The California Independent System Operator (CAISO) issued its final root cause report into the rolling blackouts that hit the state last August.
The report confirmed the CAISO’s initial findings that a trio of factors were responsible for the blackouts: extreme weather conditions, resource adequacy and planning processes, and market practices.
The final report includes additional analysis of how a range of energy resources performed, including solar, energy storage, and natural gas.
It also outlines steps that have been taken in advance of the summer 2021 demand peak to better ensure supply adequacy and reliability.
“This final report confirms our initial findings and reaffirms that our agencies are taking the right actions to update processes and strengthen California’s grid in the face of this crisis and worsening climate impacts,” said California Energy Commission (CEC) Chair David Hochschild.
On Aug. 14 and 15, 2020, the CAISO was forced to institute rotating electricity outages in California in the midst of an extreme heat wave. Following these emergency events, Governor Gavin Newsom requested a report on the root causes of the events leading to the August outages.
A preliminary report was issued in early October. This latest report serves as the Final Root Cause Analysis and incorporates additional data analysis not available when the preliminary report was published.
Energy resource performance
The final report includes analysis by the CAISO, CEC and the California Public Utilities Commission (CPUC) on how specific resource types performed during the August and September extreme heat waves.
The CPUC said it has improved the methods for estimating the reliability megawatt value of solar and wind, but the reliability value of intermittent resources is still over-estimated during the net peak hour. It said that improvements to the resource adequacy program should account for time-dependent capabilities of intermittent resources.
The report said that around 200 MW of battery storage resources were available in the CAISO market during the mid-August events and in early September. However, drawing specific conclusions about fleet performance was difficult due to the small sample size. The CAISO said it will continue to track and seek to understand the collective behavior of the battery storage fleet and work with storage providers to “incentivize and align” storage charge and discharge behavior with reliability needs.
The report said that under very high temperatures, ambient derates are not uncommon for the natural gas fleet, and high temperatures reduce these resources’ efficiency. After the emergency, the CEC hosted a workshop to explore potential technology options for increasing the efficiency and flexibility of the existing natural gas power plant fleet. The CPUC followed up by issuing a ruling intended to get the most out the gas fleet.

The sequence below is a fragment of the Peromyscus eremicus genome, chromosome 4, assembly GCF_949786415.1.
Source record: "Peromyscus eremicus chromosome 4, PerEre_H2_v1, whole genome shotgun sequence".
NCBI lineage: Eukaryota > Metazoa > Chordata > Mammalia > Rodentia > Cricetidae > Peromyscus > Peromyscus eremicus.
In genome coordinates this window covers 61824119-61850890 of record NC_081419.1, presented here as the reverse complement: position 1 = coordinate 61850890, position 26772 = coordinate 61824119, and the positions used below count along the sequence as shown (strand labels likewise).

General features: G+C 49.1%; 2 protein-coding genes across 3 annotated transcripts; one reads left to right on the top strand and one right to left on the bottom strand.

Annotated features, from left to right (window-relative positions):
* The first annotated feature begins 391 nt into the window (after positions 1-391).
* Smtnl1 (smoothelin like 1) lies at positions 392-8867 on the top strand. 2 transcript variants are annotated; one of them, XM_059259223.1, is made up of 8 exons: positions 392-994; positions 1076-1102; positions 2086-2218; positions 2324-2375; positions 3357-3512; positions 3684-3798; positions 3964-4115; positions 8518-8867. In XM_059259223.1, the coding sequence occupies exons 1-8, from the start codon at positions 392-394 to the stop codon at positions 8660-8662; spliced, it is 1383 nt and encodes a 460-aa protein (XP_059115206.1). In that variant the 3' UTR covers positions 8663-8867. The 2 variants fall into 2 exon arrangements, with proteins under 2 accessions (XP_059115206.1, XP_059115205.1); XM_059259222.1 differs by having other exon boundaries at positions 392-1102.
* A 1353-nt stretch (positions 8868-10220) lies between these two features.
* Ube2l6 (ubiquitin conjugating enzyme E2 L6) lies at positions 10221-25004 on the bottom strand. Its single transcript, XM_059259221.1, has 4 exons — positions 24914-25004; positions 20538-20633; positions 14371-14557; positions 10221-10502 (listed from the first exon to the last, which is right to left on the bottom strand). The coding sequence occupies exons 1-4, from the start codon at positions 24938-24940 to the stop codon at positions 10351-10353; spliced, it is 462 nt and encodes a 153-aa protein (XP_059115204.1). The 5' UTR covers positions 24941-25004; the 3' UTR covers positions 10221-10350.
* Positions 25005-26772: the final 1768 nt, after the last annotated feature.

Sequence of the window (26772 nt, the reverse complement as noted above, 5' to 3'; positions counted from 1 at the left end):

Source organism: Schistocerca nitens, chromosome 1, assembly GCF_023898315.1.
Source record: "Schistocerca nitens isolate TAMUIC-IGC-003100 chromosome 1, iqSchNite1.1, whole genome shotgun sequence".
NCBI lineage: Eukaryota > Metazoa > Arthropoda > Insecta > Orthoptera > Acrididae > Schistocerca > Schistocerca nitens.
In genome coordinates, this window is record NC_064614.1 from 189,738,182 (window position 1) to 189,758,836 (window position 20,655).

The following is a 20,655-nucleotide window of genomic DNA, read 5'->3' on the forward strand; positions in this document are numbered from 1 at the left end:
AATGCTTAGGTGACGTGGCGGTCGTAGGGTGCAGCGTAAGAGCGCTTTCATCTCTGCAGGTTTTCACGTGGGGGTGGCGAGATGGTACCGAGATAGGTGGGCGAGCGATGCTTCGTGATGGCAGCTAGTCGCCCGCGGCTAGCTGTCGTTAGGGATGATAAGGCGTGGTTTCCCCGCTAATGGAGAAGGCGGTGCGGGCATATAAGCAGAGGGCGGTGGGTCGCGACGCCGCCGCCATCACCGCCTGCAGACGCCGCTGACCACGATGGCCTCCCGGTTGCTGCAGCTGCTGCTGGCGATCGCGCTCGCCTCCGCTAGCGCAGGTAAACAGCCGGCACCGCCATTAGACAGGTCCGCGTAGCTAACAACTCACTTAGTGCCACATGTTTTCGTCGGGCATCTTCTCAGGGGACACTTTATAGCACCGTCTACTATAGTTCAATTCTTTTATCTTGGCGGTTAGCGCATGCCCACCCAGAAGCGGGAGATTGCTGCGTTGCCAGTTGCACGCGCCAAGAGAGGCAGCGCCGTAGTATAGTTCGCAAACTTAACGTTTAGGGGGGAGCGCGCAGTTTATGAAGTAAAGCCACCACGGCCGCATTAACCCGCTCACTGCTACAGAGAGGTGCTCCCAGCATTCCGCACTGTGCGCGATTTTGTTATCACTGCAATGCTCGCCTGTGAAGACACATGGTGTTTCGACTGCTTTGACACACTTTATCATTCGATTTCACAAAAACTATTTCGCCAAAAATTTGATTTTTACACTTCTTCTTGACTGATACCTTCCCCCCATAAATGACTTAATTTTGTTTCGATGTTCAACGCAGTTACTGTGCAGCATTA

“All reasonable efforts should be made to increase the efficiency of the existing fleet” of gas-fired power plants, the report said.
The report stood by its initial assessment that three factors were primarily responsible for last summer’s blackouts: extreme weather conditions, resource adequacy and planning processes, and market practices.
It said that the climate change-induced extreme heat wave across the western United States resulted in demand for electricity exceeding existing electricity resource adequacy and planning targets.
Taking into account 35 years of weather data, the extreme heat wave experienced in August was a 1-in-30 year weather event in California, the report said. In addition, this climate change-induced extreme heat wave extended across the western United States. The resulting demand for electricity exceeded the existing electricity resource planning targets and resources in neighboring areas were also strained.
The report also said that resource planning targets “have not kept pace” to ensure sufficient resources that can be relied upon to meet demand in the early evening hours. This made balancing demand and supply more challenging during the extreme heat wave.
The rotating outages both occurred after the period of gross peak demand, during the “net demand peak,” which is the peak of demand net of solar and wind generation resources. With the current resource mix, behind-the-meter and front-of-meter (utility scale) solar generation declines in the late afternoon at a faster rate than demand decreases, the report said. This is because air conditioning and other loads previously being served by solar comes back on the bulk electric system. Resource mix changes and
the timing of the net peak have increased the challenge of maintaining system reliability.
“This challenge is amplified during an extreme heat wave,” it said.